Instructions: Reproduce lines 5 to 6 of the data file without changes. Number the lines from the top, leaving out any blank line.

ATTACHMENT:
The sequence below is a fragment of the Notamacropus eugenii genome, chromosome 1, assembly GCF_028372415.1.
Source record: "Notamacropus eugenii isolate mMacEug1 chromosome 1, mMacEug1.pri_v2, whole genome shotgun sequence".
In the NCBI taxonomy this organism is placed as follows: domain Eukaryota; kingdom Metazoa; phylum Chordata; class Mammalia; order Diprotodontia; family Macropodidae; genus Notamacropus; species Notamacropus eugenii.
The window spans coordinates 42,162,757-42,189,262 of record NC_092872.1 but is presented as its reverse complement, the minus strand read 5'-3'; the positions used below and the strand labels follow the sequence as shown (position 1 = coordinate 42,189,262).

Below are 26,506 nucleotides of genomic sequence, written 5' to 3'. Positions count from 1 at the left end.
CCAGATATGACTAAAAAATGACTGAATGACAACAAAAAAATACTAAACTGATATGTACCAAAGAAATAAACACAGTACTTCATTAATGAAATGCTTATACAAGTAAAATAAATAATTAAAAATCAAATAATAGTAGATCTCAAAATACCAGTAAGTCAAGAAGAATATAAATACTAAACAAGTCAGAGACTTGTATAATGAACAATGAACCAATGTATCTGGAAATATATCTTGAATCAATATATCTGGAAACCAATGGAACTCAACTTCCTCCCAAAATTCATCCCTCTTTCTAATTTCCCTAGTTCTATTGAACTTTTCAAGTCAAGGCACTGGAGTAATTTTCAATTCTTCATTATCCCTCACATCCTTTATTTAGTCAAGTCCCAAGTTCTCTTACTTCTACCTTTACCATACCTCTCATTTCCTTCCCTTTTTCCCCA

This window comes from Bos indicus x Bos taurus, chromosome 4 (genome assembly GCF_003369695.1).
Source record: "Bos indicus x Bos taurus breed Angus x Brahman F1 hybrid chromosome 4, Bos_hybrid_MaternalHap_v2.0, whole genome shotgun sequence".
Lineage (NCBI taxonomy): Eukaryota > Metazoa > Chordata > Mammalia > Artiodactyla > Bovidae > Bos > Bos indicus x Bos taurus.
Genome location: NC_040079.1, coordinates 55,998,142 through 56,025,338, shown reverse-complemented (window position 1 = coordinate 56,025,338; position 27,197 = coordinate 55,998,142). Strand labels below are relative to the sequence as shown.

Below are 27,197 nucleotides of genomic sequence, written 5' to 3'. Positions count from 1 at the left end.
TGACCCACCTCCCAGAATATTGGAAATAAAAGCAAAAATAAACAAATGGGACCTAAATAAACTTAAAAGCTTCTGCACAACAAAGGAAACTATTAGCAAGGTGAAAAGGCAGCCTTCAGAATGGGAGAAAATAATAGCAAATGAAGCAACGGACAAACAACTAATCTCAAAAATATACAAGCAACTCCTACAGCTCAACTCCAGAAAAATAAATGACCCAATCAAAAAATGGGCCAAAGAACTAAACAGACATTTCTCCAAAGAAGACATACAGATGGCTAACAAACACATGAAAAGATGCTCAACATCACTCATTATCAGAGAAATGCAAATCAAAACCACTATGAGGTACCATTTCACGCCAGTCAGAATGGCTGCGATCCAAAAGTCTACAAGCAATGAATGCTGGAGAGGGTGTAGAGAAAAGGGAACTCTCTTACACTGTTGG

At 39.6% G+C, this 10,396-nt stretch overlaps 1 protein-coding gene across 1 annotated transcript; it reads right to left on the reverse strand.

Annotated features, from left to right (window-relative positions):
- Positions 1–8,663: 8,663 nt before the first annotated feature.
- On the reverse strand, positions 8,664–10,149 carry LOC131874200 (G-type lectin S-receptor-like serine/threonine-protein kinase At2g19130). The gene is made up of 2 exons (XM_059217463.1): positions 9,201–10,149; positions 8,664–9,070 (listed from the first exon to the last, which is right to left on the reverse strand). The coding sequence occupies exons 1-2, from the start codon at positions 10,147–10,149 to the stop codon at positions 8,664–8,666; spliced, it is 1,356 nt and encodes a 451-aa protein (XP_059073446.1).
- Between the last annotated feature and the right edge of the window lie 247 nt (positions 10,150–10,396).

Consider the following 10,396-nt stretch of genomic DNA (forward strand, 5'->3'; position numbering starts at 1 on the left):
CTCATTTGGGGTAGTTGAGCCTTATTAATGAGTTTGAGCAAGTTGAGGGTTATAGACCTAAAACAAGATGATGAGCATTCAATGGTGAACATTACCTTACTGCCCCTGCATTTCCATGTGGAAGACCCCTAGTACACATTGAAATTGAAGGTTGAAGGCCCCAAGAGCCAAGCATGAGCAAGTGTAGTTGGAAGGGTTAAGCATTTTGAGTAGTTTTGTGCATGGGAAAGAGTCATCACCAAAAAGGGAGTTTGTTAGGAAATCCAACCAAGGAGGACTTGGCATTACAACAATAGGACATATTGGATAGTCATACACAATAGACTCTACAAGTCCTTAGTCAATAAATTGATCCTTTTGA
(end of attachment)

Below are 26,506 nucleotides of genomic sequence, written 5' to 3'. Positions count from 1 at the left end.
CCAGATATGACTAAAAAATGACTGAATGACAACAAAAAAATACTAAACTGATATGTACCAAAGAAATAAACACAGTACTTCATTAATGAAATGCTTATACAAGTAAAATAAATAATTAAAAATCAAATAATAGTAGATCTCAAAATACCAGTAAGTCAAGAAGAATATAAATACTAAACAAGTCAGAGACTTGTATAATGAACAATGAACCAATGTATCTGGAAATATATCTTGAATCAATATATCTGGAAACCAATGGAACTCAACTTCCTCCCAAAATTCATCCCTCTTTCTAATTTCCCTAGTTCTATTGAACTTTTCAAGTCAAGGCACTGGAGTAATTTTCAATTCTTCATTATCCCTCACATCCTTTATTTAGTCAAGTCCCAAGTTCTCTTACTTCTACCTTTACCATACCTCTCATTTCCTTCCCTTTTTCCCCA